Reforms could stop other forms of development from happening in city centres, London Property Alliance warns

The London Property Alliance is the latest developer group to speak out against the government’s extension of permitted development rights after it said they could prevent economic growth in city centres.

Group representative James Wickham said the planning reforms could lead to residential developments being “peppered” across dense urban districts instead of clustered in localised areas.

Terminus House

Terminus House in Harlow, a former office block and the town’s tallest building, was converted into housing without planning permission

He said this could prevent other forms of development, including office and retail schemes, from being built because of the needs of residents in nearby housing for low noise pollution and transport links.

Wickham, who is also a planning and development partner at Gerald Eve, said that removing the ability to approach city centres in a planned way was a “concern”.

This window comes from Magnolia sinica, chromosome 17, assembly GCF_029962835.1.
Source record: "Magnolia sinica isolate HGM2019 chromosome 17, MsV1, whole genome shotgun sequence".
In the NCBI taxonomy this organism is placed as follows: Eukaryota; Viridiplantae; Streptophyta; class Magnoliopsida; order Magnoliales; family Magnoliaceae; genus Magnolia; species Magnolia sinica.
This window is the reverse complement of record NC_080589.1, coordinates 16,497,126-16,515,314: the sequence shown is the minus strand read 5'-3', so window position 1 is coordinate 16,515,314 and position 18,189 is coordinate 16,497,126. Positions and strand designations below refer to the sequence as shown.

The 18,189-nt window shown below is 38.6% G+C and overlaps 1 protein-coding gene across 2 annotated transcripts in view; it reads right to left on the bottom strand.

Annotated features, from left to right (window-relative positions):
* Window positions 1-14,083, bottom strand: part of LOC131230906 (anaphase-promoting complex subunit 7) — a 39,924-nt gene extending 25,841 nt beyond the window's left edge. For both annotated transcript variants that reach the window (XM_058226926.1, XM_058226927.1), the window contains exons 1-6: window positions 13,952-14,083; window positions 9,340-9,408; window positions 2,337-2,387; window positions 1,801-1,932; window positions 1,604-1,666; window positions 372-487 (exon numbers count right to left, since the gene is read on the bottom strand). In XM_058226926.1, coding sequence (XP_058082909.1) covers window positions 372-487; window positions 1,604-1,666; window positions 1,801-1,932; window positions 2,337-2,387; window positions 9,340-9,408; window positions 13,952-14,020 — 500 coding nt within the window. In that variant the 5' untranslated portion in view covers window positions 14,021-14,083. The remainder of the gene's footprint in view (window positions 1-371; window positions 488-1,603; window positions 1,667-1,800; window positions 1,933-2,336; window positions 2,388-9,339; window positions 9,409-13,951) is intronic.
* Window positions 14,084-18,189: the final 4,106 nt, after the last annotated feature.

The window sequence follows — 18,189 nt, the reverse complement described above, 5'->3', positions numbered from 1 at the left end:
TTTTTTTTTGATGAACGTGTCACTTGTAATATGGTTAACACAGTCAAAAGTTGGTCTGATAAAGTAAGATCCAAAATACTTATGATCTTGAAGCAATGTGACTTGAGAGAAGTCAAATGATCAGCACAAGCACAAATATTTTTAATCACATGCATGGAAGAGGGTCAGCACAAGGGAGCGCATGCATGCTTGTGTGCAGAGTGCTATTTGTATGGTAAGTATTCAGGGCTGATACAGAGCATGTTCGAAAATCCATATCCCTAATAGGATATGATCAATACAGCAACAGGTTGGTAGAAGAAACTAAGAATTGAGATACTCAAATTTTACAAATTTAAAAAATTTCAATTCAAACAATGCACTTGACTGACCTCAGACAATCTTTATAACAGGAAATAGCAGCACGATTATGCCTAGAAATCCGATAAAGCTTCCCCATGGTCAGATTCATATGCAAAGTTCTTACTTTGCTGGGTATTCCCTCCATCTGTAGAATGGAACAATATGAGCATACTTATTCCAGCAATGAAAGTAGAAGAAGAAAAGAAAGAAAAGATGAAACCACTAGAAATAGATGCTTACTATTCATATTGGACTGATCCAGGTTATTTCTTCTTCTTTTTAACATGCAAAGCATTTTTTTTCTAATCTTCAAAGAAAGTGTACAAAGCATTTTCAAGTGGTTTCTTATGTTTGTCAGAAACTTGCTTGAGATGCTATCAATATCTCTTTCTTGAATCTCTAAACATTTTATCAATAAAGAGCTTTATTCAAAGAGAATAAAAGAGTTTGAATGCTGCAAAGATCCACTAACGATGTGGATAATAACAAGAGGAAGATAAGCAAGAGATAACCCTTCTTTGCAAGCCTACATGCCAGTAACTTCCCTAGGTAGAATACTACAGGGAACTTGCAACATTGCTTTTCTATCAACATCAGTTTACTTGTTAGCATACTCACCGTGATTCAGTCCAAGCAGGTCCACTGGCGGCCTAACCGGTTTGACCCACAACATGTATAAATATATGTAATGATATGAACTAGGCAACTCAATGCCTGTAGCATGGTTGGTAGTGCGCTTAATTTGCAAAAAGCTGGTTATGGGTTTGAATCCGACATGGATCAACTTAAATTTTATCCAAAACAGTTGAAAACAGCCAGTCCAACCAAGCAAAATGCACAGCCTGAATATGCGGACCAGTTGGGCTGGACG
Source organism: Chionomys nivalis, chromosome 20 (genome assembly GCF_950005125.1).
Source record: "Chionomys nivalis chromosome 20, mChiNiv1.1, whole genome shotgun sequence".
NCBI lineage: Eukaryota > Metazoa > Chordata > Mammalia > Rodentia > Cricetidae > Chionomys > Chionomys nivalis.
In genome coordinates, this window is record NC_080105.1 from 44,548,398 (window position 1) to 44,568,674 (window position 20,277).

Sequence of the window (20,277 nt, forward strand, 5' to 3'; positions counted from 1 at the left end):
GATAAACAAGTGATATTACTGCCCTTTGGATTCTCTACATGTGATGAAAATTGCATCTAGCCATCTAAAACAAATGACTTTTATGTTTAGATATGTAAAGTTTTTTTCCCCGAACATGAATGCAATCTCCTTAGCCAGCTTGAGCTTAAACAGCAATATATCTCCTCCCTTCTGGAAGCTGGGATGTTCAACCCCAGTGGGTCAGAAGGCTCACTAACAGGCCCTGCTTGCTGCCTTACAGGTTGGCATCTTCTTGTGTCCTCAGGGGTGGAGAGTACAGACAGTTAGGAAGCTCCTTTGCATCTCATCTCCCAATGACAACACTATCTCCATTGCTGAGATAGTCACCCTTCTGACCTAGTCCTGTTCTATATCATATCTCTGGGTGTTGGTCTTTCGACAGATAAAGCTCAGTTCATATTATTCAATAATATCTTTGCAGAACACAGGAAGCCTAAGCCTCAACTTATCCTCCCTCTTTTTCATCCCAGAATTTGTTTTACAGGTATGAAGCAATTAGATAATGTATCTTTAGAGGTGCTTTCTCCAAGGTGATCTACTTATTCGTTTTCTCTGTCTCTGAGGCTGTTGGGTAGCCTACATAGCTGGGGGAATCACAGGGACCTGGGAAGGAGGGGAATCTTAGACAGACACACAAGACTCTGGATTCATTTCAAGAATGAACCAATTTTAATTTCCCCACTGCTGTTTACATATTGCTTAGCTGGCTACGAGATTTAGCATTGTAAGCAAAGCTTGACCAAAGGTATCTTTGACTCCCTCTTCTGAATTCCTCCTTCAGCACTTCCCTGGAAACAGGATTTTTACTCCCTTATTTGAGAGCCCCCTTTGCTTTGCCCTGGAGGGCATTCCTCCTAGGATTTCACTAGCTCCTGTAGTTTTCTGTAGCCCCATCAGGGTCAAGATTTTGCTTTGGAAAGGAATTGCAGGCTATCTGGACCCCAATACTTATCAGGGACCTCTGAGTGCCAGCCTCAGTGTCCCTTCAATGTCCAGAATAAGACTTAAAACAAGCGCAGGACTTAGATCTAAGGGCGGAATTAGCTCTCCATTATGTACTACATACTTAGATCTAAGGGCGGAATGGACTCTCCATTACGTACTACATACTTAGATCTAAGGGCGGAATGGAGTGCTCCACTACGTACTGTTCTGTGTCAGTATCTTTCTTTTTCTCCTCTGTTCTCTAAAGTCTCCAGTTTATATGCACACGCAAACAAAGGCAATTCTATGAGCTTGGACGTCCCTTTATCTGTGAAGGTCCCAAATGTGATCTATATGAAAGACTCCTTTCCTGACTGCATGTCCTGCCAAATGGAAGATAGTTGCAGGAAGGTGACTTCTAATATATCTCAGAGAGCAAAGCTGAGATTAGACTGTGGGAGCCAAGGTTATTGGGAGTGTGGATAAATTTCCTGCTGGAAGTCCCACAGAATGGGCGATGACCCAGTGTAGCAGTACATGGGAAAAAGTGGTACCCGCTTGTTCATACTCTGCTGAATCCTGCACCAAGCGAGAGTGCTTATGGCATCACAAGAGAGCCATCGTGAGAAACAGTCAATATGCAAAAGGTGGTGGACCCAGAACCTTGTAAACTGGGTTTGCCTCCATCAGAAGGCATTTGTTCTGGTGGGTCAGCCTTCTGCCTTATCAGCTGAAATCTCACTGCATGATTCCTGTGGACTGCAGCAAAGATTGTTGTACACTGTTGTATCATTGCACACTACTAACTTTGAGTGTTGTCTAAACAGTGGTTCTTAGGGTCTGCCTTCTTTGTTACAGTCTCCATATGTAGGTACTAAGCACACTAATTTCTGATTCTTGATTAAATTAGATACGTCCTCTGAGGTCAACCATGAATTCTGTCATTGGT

He added: “Our view is in the centre of large complex, metropolitan areas such as central London and other large city centres, introducing residential in an unplanned way is probably not appropriate.

“We could see pepper potting of residential on quite an ad hoc basis across a wide swathe of city centre locations that will limit their long-term capacity for economic growth.”

Wickham was speaking at a session of the parliamentary committee for housing, communities and local government on the impact of permitted development rights (PDR).

He added that the London Property Alliance supported other parts of government reforms to the planning system, including the introduction of the new Class E allowing developers to change between different commercial uses without permission.

But he said the scope of the PDR being broadened to include residential raised a “different set of issues”.

Meanwhile, Mark Tufnell, deputy president of the Country Land and Business Association (CLA), said that the extensions of PDR to include residential improved the efficiency of the planning system in rural areas by stopping it from getting “clogged up”.

Tufnell told yesterday’s hearing the reforms allow greater flexibility, giving the example of a CLA member who had said it had taken 15 years to build some homes in the Surrey green belt, where it would have taken three years if done through PDR.